I took the test and here are my 5 greatest strengths and talents in rank order:

  1. Strategic: The strategic theme enables you to sort through the clutter and find the best route. Is is not a skill that can be taught. It is a distinct way of thinking, a special perspective on the world at large. This perspective allows you to see patterns where others simply see complexity. Mindful of these patterns, you play out alternative scenarios, always asking, “What if this happened?” This recurring question helps you see around the next corner. There you can evaluate accurately the potential obstacles. guided by where you see each path leading, you start to make selections. You discard the paths that lead nowhere. You discard the paths that lead straight into resistance. You discard the paths that lead into a fog of confusion. You cull and make selections until you arrive at the chosen path – your strategy. Armed with strategy, you strike forward. This is your strategic theme at work: “What if?”. Select. Strike.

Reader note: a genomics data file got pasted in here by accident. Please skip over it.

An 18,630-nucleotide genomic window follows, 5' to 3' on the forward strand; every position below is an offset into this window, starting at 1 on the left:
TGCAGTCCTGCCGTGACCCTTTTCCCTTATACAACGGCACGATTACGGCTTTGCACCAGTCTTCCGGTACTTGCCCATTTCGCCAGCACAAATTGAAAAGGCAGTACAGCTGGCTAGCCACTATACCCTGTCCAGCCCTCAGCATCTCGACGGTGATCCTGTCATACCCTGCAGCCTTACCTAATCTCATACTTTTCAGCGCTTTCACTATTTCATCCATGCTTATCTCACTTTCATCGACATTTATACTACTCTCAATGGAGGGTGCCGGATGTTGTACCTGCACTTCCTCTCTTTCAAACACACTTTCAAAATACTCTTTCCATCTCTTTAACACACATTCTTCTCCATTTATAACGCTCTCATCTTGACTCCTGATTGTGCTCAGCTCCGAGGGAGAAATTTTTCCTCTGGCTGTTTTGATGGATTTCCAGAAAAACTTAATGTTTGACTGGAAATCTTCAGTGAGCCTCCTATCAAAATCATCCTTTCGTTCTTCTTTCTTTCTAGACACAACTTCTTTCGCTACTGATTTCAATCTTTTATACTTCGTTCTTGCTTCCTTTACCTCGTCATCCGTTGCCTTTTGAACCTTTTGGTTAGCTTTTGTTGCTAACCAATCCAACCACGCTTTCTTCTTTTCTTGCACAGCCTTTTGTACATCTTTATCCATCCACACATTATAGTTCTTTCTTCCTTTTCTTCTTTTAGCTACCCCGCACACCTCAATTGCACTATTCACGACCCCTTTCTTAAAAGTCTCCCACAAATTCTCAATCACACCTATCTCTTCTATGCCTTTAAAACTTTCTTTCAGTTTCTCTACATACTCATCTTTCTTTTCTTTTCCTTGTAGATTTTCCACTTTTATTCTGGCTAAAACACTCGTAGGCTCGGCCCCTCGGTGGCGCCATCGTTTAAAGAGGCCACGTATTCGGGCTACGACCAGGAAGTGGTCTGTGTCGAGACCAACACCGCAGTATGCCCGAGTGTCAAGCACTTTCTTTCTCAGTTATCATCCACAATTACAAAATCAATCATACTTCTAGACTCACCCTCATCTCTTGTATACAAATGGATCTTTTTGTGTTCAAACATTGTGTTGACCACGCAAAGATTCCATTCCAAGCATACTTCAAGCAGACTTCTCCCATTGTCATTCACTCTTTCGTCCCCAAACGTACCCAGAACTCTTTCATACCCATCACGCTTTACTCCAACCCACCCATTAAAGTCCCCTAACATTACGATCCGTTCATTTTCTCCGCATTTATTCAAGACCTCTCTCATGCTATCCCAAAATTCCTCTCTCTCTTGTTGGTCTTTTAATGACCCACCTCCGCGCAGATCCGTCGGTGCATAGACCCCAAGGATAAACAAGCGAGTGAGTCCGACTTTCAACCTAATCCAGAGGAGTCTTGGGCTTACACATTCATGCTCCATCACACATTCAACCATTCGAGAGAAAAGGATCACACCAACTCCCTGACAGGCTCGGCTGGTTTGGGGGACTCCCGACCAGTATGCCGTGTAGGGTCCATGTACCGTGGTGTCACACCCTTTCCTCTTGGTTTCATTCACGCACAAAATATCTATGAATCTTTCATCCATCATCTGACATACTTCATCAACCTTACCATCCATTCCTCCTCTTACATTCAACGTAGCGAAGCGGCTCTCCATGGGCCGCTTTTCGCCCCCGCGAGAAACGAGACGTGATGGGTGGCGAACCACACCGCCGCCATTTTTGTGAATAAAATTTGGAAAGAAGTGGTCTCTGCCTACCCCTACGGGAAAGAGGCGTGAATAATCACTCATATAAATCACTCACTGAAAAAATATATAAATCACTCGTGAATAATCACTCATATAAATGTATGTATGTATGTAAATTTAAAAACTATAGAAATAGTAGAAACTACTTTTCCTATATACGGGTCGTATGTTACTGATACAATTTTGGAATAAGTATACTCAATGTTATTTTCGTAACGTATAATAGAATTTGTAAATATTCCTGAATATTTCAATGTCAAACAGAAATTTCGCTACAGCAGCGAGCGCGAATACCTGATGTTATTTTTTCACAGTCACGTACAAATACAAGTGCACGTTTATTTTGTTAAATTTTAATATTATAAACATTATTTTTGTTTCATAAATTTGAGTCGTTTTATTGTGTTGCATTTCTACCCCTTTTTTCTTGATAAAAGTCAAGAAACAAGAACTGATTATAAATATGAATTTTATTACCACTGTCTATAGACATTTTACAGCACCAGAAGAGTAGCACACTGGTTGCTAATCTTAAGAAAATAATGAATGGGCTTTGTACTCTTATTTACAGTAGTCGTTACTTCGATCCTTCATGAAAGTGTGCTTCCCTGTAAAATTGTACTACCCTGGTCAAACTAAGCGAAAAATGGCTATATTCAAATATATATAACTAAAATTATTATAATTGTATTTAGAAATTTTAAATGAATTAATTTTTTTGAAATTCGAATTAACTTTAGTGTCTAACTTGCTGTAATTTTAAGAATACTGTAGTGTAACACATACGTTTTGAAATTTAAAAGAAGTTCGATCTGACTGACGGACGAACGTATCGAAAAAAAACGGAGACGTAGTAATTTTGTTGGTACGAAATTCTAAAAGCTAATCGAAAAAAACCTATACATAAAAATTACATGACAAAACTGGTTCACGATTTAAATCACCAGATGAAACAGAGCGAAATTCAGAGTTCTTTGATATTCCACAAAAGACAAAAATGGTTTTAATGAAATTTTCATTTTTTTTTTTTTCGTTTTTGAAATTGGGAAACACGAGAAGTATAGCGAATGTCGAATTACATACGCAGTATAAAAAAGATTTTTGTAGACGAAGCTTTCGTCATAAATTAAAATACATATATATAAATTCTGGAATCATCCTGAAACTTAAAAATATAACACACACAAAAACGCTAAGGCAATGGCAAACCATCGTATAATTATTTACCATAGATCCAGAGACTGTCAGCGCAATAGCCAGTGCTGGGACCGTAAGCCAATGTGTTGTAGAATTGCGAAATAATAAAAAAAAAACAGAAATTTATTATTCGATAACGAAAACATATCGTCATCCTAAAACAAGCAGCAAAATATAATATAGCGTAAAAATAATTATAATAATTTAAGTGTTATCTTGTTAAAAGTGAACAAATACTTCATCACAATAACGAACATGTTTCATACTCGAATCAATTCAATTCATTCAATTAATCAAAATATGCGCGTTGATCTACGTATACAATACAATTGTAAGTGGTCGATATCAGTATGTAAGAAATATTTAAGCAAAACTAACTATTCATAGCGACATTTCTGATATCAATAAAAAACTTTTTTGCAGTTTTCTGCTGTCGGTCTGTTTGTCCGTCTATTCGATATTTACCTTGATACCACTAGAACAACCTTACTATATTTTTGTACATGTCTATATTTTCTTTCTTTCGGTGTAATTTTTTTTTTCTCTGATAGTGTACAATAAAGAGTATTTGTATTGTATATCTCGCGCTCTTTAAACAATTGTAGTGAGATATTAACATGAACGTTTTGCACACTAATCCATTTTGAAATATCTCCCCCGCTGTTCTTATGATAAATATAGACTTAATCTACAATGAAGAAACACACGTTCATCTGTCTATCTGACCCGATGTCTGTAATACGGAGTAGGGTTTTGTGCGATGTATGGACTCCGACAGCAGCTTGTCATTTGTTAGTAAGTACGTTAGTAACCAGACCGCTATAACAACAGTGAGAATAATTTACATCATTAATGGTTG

2. Maximiser: Excellence, not average, is your measure. Taking something from below average to slightly above average takes a great deal of effort and time and in your opinion is not very rewarding. Transforming something strong into something superb takes just as much effort but is much more thrilling. Strengths, whether yours or someone else’s, fascinate you. Like a diver after pearls, you search them out, watching for telltale signs of a strength. A glimpse of untutored excellence, rapid learning, a skill mastered without recourse to steps – all these are clues that strengths may be in play. And having found a strength, you feel compelled to nurture it, refine it and stretch it towards excellence. You choose to spend time with people who appreciate your particular strengths. Likewise you are attracted to those who seem to have found and cultivated their own strengths. You don’t want to spend your life bemoaning what you lack. Rather, you want to capitalise on the gifts with which you are blessed. It’s more fun. It’s more productive. And counterintuitively, it is more demanding.